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Egypt’s armless table tennis player ‘a legend,’ Paralympic opponent says

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Egyptian armless table tennis player Ibrahim Hamadtou was YouTube famous before the Paralympics. The awe is shared by at least one of his peers in Rio.

Hamadtou was swept in both of his Class 6 singles matches in his first Paralympics at age 43 last week, including his opener to Great Britain’s David Wetherill.

“He’s a legend in table tennis,” Wetherill, also YouTube famous, said of the only armless player in the competition, according to Agence France-Presse. “I was feeling the pressure, a bit jittery. [Then] you see people like Ibrahim, and you can’t possibly feel nervous: he puts things in perspective, the things he can do.

“In table tennis it is skill versus skill, and I know I won today, but I think he has demonstrated far more skill than I have just now,” Wetherill said, according to the English Table Tennis Federation.

Hamadtou lost his arms above the elbow due to a train accident at age 10.

“After the accident, he stayed shut up at home for three years. He wouldn’t go out,” his coach said, according to AFP.

Hamadtou turned to sport, first soccer, and then table tennis. He said he started the latter at age 13, reportedly taking three years to learn and adapt. He flicks the ball up with his toes and holds the paddle between his teeth.

“I was trying first to use the bat under the arm, and I also tried using other things that weren’t working so well,” Hamadtou said, according to the International Table Tennis Federation. “Finally, I tried using my mouth.”

Though Hamadtou went winless in Rio, he doesn’t see it that way.

“Not all defeats are defeats,” Hamadtou said, according to the International Paralympic Committee. “Sometimes you lose, but you actually win because you have added to your experience, you have added to your knowledge. Today I added to my knowledge.”

MORE: Rio Paralympics broadcast schedule

USA Hockey to start reaching out to potential replacement players

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USA Hockey will begin reaching out to “alternate players” to determine their interest in playing for the U.S. at the women’s world championship next week amid a potential boycott by its national team.

The contact is taking place in the event a resolution cannot be reached between USA Hockey and the women’s national team in a wage dispute.

“It’s important for everyone to understand clearly that our objective is to have the players we named as the U.S. women’s national team be the ones that compete in the world championship,” said Dave Ogrean, executive director of USA Hockey, in a statement. “Productive conversations have taken place this week and are ongoing in our collective efforts to reach a resolution.”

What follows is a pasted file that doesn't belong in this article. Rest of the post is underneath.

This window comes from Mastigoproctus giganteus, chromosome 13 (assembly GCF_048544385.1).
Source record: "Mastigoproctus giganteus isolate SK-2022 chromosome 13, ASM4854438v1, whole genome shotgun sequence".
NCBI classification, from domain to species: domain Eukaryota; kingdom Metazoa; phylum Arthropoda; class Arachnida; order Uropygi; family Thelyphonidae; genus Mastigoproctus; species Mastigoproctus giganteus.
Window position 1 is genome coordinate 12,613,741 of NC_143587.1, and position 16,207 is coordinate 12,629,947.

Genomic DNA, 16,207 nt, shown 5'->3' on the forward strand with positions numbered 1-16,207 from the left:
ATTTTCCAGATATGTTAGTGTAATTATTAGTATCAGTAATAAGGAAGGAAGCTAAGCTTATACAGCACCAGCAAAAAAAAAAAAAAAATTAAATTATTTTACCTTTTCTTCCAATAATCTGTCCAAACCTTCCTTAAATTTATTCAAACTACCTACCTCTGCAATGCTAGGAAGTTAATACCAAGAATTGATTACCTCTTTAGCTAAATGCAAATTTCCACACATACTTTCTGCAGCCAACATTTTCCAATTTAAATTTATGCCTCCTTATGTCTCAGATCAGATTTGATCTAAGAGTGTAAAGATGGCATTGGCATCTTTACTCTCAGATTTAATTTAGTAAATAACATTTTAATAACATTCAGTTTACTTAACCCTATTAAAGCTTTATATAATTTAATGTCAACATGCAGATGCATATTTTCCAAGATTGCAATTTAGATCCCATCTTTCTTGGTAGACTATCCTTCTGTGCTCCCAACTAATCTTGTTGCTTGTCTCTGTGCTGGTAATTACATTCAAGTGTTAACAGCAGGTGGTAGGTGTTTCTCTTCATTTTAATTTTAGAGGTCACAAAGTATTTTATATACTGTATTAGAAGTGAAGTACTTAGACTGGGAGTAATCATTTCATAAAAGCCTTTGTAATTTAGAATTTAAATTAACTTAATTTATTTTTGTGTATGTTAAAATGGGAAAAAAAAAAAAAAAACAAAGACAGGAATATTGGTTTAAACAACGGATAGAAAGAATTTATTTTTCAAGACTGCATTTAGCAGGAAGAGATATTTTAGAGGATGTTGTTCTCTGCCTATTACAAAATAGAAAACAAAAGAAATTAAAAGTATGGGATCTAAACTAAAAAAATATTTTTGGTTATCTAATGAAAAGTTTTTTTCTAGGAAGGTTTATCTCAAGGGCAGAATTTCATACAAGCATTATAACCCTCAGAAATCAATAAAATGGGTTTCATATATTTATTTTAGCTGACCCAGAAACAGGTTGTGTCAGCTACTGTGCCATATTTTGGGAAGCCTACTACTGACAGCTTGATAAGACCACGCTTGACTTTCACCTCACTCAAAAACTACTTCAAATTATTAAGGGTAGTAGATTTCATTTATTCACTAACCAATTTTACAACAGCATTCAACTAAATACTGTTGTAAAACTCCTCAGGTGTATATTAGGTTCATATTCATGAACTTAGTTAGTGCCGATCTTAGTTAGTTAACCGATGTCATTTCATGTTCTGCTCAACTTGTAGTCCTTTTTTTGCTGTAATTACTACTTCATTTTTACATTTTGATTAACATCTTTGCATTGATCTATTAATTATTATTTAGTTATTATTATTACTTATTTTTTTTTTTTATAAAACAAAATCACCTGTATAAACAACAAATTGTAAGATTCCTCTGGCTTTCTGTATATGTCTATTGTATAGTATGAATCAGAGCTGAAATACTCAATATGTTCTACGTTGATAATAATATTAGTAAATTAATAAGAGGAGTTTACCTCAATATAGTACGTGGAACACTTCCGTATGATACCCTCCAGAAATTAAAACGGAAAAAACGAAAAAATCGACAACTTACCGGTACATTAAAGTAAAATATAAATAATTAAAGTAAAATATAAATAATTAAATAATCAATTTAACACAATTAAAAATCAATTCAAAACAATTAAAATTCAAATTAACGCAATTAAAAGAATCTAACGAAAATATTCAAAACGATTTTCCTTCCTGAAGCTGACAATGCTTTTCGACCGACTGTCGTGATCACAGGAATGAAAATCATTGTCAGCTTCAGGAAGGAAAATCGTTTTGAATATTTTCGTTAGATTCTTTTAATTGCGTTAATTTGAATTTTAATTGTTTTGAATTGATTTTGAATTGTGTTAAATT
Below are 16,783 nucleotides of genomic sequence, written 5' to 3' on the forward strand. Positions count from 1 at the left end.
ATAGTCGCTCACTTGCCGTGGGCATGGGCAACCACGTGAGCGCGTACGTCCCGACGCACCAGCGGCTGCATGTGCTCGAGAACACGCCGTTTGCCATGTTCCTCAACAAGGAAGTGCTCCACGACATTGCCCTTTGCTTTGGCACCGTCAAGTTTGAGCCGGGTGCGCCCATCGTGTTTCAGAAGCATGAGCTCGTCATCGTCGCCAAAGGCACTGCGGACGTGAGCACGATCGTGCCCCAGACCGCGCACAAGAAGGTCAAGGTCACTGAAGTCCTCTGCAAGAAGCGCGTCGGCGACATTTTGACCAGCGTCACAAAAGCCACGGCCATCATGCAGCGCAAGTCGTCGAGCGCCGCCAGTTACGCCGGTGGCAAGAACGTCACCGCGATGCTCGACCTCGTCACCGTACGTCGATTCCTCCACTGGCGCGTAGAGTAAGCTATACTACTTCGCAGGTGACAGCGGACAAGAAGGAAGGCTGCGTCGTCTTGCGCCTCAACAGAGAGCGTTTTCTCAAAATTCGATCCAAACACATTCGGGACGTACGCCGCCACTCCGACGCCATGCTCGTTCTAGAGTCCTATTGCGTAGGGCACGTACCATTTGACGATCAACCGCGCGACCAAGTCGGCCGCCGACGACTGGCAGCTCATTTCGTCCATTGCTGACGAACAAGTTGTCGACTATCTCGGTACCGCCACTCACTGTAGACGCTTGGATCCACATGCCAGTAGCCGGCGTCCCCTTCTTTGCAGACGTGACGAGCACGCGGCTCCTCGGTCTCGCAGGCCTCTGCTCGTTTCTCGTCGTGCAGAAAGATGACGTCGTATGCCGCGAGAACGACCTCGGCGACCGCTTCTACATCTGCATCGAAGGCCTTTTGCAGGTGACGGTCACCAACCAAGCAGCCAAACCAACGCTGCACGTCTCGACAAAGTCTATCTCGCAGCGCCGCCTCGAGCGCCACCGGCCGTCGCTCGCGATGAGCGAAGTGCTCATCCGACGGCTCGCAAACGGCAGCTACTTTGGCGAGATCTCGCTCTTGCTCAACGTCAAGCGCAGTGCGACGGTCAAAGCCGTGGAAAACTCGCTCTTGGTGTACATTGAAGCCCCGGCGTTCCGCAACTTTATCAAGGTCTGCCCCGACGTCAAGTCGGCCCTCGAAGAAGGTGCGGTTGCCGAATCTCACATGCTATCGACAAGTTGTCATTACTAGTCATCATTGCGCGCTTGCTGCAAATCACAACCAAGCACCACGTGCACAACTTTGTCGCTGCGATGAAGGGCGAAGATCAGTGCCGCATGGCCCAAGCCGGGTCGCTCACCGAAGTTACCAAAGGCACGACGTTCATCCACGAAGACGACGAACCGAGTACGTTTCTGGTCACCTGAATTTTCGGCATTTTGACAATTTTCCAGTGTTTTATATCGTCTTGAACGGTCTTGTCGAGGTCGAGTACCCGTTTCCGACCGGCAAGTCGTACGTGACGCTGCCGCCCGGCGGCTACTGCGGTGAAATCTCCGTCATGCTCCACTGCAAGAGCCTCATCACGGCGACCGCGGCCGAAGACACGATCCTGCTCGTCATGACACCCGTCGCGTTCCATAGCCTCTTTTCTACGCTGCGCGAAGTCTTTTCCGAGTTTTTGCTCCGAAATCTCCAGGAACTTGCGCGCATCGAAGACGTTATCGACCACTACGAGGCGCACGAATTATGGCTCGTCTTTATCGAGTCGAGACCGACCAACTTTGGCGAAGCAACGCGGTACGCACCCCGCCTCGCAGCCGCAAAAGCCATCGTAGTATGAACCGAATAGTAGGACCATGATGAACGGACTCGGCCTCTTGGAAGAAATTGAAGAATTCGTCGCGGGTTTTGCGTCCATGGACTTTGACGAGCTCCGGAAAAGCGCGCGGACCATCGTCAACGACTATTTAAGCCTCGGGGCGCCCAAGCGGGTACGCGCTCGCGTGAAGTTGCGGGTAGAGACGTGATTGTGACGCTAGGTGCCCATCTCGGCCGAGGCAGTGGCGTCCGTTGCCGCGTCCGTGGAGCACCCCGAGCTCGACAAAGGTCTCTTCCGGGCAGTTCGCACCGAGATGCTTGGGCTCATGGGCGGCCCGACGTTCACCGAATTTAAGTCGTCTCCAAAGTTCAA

The alternate players are in the professional NWHL and college, according to USA Today, a report that USA Hockey would not confirm.

U.S. captain Meghan Duggan has said every player in the U.S. national team player pool, plus under-18 national team players, committed to not playing at worlds unless the wage dispute is resolved.

The world championship tournament starts March 31 in Plymouth, Mich.

As of Thursday evening, no resolution has come between USA Hockey and its women’s national team. They met formally on Monday for more than 10 hours, with both sides calling it productive.

Neither side has said when its next scheduled meeting will take place.

On Tuesday, USA Hockey said it postponed a pre-worlds camp that was to run through next Tuesday in Traverse City, Mich., and canceled a scheduled Friday exhibition against Finland.

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MORE: NHL asked for decision on Olympics by end of April

NHL asked for decision on Olympics by end of April

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International Ice Hockey Federation President Rene Fasel tells The Associated Press he needs to know by the end of April whether NHL players will be cleared to play in the South Korea Olympics next year.

NHL team owners have made it clear they don’t want to stop their season again for the Winter Games and put their stars at risk of injury. The reluctance has come up before and yet the NHL has participated in the Olympics since 1998. This time, however, there seems to be an impasse.

The head of the NHL Players Association, Donald Fehr, says the players want to participate and hopes the league will take advantage of the chance to market the game in Asia.

However, NHL Deputy Commissioner Bill Daly says without “material change to the current status quo, NHL players will not be participating in the 2018 Winter Olympics.”

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MORE: 2018 Olympic hockey groups set